Microsoft Access for Telecom - Part 4 (Using Different Data Sources)

Thursday, October 27, 2011 2:04:00 PM Categories: Microsoft Access
Rate this Content 1 Votes

Hello, we will continue our series on Access Tips. But our approach is slightly different today: we will demonstrate step by step how to integrate different formats of input data with the Hunter System.

 

 

In other words, we will see how to use data from our network in the Hunter Sample Modules.

Note: Obviously, we believe that everyone has read all the previous tutorials, since they have necessary considerations that have been demonstrated and explained in detail. The tutorials are written sequentially, always presenting new concepts, especially for those who do not have experience with Access. If you skip one or more tutorials - maybe because you might think that this does not apply to what you want at the moment - you will have problems for sure!

So come and see how simple it is to adjust the actual data from your network to the Hunter Sample Applications.

Note: All telecomHall articles are originally written in Portuguese. Following we translate to English and Spanish. As our time is short, maybe you find some typos (sometimes we just use the automatic translator, with only a final and 'quick' review). We apologize and we have an understanding of our effort. If you want to contribute translating / correcting of these languages, or even creating and publishing your tutorials, please contact us: contact.

 

Download

To download this free tutorial files, click here.

To learn how to get all the files and codes of Hunter System, click here.

 

Scenario

From our current data files, create a way to use it at the Hunter System, in the provided Example Modules.

For this, we choose a module: 'Hunter Network'. This is the module that contains the network physical data, stored in a standard table 'tbl_Network' in standard database 'Hunter_Network_DB.mdb' in the standard local directory 'C:\Hunter\Network\Database\'.

In our examples, we present data from a fictitious GSM and UMTS network.

These data are already available in the cited table, with the standard names of fields as well!

For example, this table contains a field called 'LATITUDE', which contains the given Latitude of each cell. It also has a field called 'LONGITUDE', with the given Longitude of each cell. It has a field called 'ANT_AZIM' with the data of Antenna Azimuth of each cell, and so on, as the fields shown below.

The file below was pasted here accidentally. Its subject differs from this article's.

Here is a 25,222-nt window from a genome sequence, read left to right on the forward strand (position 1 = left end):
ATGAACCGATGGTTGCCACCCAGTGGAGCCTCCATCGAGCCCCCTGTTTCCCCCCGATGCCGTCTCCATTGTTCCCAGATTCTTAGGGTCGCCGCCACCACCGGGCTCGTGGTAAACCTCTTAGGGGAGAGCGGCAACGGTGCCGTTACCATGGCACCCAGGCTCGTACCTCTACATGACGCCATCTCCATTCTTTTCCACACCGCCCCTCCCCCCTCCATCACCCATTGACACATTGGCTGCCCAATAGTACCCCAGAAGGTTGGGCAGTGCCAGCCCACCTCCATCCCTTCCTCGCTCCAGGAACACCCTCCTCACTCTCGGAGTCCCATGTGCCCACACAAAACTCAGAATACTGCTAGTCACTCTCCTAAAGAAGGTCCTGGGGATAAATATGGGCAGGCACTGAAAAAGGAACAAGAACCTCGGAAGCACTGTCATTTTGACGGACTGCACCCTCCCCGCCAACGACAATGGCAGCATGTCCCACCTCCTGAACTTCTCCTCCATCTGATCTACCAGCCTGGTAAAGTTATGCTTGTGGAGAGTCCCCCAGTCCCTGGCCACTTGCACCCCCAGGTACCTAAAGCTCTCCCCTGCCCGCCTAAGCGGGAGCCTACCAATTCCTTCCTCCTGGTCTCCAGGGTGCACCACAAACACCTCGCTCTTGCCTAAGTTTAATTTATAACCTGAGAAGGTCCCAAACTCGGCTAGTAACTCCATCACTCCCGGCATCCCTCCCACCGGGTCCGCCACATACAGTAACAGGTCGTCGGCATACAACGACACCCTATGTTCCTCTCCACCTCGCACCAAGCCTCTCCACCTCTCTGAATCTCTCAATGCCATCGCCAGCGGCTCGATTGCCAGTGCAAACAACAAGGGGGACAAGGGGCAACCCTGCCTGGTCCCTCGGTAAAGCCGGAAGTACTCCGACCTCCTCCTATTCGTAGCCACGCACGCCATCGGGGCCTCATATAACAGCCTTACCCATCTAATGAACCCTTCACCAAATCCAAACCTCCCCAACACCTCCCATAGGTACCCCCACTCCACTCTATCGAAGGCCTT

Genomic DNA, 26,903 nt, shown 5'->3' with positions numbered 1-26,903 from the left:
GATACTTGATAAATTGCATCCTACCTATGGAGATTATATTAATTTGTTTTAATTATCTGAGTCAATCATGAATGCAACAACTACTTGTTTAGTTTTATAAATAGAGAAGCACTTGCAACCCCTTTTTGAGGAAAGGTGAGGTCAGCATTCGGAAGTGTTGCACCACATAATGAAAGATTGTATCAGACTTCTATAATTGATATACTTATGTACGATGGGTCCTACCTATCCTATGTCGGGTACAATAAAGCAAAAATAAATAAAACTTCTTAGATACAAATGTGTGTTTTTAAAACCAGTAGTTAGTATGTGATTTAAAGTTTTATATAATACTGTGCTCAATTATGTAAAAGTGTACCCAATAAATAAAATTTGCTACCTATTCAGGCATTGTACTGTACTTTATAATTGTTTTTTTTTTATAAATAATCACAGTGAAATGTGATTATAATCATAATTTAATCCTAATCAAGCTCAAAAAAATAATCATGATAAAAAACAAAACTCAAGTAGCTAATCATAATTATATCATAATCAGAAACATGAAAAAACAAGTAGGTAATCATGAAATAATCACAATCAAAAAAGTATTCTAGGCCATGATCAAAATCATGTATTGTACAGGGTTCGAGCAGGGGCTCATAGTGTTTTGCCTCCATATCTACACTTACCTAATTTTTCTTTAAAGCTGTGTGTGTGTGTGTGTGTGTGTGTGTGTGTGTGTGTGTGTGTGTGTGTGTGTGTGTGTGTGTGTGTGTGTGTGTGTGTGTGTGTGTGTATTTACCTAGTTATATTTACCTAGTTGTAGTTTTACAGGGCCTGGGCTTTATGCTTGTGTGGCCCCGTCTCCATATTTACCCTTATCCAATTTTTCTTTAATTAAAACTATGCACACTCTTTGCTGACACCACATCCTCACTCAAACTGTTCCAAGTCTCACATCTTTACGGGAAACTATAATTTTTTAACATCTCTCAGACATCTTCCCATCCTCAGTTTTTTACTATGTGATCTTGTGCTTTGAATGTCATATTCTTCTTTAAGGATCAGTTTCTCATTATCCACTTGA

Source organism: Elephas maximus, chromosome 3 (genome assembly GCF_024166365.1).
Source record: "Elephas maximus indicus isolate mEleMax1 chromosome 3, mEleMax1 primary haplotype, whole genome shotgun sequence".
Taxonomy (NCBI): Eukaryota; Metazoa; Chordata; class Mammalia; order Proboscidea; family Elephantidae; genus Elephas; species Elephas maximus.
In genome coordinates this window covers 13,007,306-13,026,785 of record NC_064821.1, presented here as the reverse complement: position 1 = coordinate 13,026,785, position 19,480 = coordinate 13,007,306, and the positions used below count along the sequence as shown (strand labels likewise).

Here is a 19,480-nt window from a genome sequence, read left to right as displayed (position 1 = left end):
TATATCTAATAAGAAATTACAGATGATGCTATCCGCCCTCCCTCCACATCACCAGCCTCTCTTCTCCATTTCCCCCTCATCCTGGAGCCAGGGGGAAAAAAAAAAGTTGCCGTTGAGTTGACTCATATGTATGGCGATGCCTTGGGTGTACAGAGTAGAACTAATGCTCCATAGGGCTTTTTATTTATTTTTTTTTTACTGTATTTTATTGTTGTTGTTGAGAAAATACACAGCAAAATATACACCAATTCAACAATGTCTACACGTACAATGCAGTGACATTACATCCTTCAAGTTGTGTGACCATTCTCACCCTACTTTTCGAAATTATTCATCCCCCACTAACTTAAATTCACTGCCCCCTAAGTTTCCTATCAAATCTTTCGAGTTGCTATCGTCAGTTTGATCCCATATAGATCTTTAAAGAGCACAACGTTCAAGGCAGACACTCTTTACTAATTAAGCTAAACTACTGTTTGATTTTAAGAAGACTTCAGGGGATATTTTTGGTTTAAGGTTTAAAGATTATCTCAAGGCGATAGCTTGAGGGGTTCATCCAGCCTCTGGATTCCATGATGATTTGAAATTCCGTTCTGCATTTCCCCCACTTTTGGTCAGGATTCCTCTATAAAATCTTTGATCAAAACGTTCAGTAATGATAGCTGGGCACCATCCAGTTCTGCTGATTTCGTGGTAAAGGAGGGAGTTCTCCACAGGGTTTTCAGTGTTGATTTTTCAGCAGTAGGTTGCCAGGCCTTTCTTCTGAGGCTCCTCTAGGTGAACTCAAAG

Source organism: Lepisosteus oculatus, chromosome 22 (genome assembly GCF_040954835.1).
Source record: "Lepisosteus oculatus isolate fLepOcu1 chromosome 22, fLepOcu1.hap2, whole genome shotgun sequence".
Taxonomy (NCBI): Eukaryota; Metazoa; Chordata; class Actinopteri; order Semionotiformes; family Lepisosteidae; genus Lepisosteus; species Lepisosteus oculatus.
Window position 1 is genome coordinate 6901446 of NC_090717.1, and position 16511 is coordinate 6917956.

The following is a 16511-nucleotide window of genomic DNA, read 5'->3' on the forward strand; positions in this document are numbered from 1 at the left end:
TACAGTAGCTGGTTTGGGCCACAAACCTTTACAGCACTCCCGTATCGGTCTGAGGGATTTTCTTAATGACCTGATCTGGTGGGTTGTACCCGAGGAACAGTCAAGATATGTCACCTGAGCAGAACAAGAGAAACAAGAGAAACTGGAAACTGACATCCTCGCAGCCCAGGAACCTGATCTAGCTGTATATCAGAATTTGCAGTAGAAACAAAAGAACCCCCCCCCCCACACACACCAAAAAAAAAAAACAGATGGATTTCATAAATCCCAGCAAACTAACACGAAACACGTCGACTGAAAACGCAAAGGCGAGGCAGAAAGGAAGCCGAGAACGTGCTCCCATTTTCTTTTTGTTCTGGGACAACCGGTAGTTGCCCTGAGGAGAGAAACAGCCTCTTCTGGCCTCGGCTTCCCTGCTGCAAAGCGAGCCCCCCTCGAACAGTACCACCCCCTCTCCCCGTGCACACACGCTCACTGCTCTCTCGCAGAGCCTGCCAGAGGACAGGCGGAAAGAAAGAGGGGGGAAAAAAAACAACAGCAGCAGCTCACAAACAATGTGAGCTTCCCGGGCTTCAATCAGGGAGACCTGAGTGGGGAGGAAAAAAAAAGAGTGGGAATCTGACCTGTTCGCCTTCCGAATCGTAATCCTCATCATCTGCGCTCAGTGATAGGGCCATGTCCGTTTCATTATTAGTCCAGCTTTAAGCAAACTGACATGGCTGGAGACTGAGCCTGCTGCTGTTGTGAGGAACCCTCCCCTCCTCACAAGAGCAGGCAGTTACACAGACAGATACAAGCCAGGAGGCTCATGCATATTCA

This is a very simple table with only a few fields needed for all the modules presented till today.

 

For example, in module 'Hunter GE Network', the data in this table are treated, and a KML file is generated. Each module was developed as a complete 'example', and uses these sample data to obtain the final result. For example, the direction of plotted cells is determined by our standard field 'ANT_AZIM', ie the azimuth of the antenna, and the opening of the symbol is in turn defined by the value of field 'ANT_HBW'.

We know that such modules do not yet cover all your needs. But it is very important to realize that serves to know and learn how to obtain such results.

For example, we still have no data 'Frequency' in this table. This is because we have not published a specific example module for this purpose yet!

Anyway, you can play all existing modules, simply adjust its data, that is, put your data in the standard Hunter format (mainly namings).

Lets see how to do this, using our module 'Hunter Network' as example.

To begin, let's assume that the physical data ('Network') of your network are available in an Excel spreadsheet, with our specific format - for example with different names. For this, we use the data (also ficticious) as shown below - in file 'MyCustomNetworkTable.xls'.

 

Note that the network data has the 'same' fields, with only the names of fields a bit different (for example, in our sample table Latitude is given by the 'Lat' field, while our standard table uses 'LATITUDE').

Our sample table still has some less fields (eg missing field 'ANT_HBW'), and a few more fields (eg 'FREQUENCY').

Fields in red have not yet been demonstrated and / or used in example modules, and there is nothing to do with them at this time.

Fields in blue are the most important, and will be used in our applications. For this, let's see how the fit.

 

Note on Integration (Modularity) of the System

At this point, it is worth remembering why it is important the modularity and standardization of the system. The iamge below illustrates this importance.

 

The same standardized table (and therefore the same fields and terminology) is used by several other modules. In the specific case of our example, all Hunter Modules using network physical data fetch data from this particular table.